Andrew McCarthy's The Longest Way Home wasn't the book I expected it to be. It was a pleasant surprise, a touching exploration of humanity that I couldn't put down once I'd started.
I bought the book because I've been a fan of McCarthy's as an actor since high school; as he moved into other pursuits, I found I missed seeing him on my screens and wondered what else he had discovered other than acting. This book seemed as if it would answer that question, and give me some insight into a man whose work I'd loved for so many years.
I was mostly right. The Longest Way Home is an excellent introduction to McCarthy the travel writer and the individual, with his acting career near an afterthought. His previous resume merits only a handful of mentions. Although I knew when I cracked the cover that this was a travel book, as a fan of McCarthy the actor, I couldn't help but wish he'd said a little more about how making the films I enjoyed affected him - if only because his thoughts about everything that is in the book are so honest and so compelling.
This is a perfectly balanced combination of travel diary and documented introspection. While he travels the world, visiting destinations from the Amazon to Mount Kilimanjaro, McCarthy is wondering what in him leads him to keep the people he loves at a distance. That's the short version. Set against exotic backdrops most of us will never visit, this is a man trying to figure himself out, and having the courage to write it down; that the man is famous is of no consequence.
It's admirable just how much of himself he's willing to put forward. We learn about his weaknesses as much if not moreso than his strengths, and he talks about the times when things didn't work, not just the times when they did. His accounting of events is also exceptionally fair: he's neither trying to tear himself down nor to make excuses for any of his flaws. There's a certain touch of dry self-deprecation that's charming, too. This is a straightforward look at the real and complete Andrew McCarthy, not a role he played or a projected image. As far as memoirs go, especially celebrity ones, this is one of the most genuine.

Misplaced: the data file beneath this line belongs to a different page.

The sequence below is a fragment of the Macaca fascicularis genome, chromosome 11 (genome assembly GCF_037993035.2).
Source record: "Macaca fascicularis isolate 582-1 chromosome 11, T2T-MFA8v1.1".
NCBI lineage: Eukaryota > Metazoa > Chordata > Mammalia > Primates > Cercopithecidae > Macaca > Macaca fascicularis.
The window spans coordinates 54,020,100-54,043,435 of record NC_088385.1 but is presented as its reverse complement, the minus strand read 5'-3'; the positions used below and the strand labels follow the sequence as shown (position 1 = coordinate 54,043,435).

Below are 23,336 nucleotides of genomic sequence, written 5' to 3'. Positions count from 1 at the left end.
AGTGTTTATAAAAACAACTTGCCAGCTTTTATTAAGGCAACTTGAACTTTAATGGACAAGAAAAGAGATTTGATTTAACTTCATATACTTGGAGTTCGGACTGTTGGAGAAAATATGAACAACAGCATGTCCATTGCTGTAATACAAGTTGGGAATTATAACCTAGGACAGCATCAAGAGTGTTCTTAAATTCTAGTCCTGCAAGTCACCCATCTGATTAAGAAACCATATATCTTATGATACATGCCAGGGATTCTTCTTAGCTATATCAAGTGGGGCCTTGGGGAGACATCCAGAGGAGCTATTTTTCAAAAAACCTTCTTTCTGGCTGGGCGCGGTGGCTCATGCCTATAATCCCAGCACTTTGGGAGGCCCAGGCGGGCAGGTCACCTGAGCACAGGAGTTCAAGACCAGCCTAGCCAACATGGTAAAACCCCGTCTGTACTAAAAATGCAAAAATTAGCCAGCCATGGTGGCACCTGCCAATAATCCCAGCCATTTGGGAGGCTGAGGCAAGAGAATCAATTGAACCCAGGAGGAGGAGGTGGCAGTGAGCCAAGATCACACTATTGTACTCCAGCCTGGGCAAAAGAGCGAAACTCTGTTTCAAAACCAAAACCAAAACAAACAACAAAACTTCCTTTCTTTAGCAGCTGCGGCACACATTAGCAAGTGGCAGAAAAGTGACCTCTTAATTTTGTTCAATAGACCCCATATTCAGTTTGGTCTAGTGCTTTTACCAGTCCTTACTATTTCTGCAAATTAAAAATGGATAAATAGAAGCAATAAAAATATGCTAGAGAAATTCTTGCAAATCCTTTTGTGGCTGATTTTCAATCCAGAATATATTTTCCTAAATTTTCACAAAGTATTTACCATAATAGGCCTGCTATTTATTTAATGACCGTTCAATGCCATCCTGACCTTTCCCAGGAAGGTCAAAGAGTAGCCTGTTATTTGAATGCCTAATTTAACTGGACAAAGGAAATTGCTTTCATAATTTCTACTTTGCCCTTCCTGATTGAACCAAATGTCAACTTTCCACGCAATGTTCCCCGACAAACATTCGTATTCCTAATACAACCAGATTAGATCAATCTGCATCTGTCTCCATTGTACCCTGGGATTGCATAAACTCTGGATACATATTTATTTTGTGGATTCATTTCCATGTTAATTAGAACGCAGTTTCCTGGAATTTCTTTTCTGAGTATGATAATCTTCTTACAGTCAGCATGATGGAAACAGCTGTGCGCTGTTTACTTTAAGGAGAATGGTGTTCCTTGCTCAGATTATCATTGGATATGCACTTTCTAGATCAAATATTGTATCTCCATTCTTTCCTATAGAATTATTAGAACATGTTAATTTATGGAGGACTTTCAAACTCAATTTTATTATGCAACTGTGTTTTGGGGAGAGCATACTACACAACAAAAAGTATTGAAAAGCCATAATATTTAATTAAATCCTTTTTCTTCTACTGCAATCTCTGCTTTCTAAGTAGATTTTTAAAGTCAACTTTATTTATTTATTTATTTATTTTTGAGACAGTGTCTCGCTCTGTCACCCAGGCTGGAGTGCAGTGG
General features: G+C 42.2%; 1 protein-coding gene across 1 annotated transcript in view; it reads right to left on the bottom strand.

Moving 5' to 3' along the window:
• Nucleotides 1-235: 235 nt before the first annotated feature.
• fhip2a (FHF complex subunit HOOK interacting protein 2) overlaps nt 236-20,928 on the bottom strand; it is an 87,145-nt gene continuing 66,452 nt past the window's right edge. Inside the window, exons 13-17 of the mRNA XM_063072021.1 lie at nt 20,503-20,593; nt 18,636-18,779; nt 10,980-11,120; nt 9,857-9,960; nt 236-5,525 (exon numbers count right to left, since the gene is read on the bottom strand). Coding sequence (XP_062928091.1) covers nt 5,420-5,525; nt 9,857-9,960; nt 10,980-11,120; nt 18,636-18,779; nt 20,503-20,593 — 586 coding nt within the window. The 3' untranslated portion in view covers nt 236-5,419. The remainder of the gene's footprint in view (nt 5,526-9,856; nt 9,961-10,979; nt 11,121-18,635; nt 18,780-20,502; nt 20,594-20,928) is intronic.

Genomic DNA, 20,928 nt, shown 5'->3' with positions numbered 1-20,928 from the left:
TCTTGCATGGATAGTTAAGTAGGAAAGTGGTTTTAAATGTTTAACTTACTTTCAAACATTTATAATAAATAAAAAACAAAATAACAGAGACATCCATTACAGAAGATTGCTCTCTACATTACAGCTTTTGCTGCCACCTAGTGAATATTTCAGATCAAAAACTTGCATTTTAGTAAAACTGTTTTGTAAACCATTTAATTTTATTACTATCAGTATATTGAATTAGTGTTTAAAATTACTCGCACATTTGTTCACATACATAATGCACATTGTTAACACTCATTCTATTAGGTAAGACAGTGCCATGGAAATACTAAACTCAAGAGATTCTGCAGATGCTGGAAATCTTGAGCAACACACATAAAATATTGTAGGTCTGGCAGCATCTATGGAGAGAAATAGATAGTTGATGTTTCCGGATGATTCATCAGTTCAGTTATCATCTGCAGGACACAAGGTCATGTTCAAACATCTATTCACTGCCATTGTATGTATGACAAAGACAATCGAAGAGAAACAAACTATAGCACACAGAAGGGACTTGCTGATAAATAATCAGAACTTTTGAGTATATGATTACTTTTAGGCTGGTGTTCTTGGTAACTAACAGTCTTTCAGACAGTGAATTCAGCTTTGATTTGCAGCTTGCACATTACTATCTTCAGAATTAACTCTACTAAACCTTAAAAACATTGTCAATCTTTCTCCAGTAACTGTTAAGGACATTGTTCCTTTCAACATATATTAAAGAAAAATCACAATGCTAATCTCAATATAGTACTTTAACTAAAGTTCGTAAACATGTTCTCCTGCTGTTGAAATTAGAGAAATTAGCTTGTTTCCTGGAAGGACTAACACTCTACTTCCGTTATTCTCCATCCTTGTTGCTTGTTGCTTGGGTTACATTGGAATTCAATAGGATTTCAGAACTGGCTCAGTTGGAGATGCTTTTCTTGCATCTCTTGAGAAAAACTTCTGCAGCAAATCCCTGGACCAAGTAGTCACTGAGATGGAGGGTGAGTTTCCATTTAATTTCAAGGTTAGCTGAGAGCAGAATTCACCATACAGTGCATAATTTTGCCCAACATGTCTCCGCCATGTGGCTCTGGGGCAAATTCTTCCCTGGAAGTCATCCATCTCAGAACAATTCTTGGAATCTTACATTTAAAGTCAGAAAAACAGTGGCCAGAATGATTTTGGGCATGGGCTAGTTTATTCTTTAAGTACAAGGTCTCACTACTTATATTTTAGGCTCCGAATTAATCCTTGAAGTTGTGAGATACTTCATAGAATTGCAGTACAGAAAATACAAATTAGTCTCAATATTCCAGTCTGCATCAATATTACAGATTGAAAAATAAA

The Longest Way Home also offers glimpses at various locales through the people McCarthy meets on his travels and the knowledge he gains while on each of his trips. He's adroit at talking about local customs and regional history in such a way that keeps the reader engaged, even as he may discuss those for pages at a time. The chapters are long enough to feel immersed in whatever country McCarthy is currently in, but not so long that the reader loses interest.
While the travel writing is solid, it's McCarthy's telling of his own individual story that is the best part of The Longest Way Home. There are a lot of well-written books out there, but the best are the ones that make us richer for having read them, and this is one of those. As McCarthy's self-discovery unfolds, we can understand and relate to it, because while we may not be in his specific position, we all have our own frames of reference for what it means to be someone's child, parent, friend, or significant other. In turn, that prompts us to ask the same questions he's posing to himself. I finished the book in an hour and a half, and then spent at least that long contemplating what I took away from it.
While I'm still curious what he'd say about some of his movies, and certainly still wish I'd see him in more of them, having read this book I have a deeper respect for Andrew McCarthy, and a feeling like I know him better than I did before.
Though it may not be for the casual reader, The Longest Way Home is a worthwhile read for those who enjoy stories of world travel, those who contemplate the bigger picture, and fans of McCarthy alike. While I'll always enjoy his acting, now I can say he has won me over as an author as well.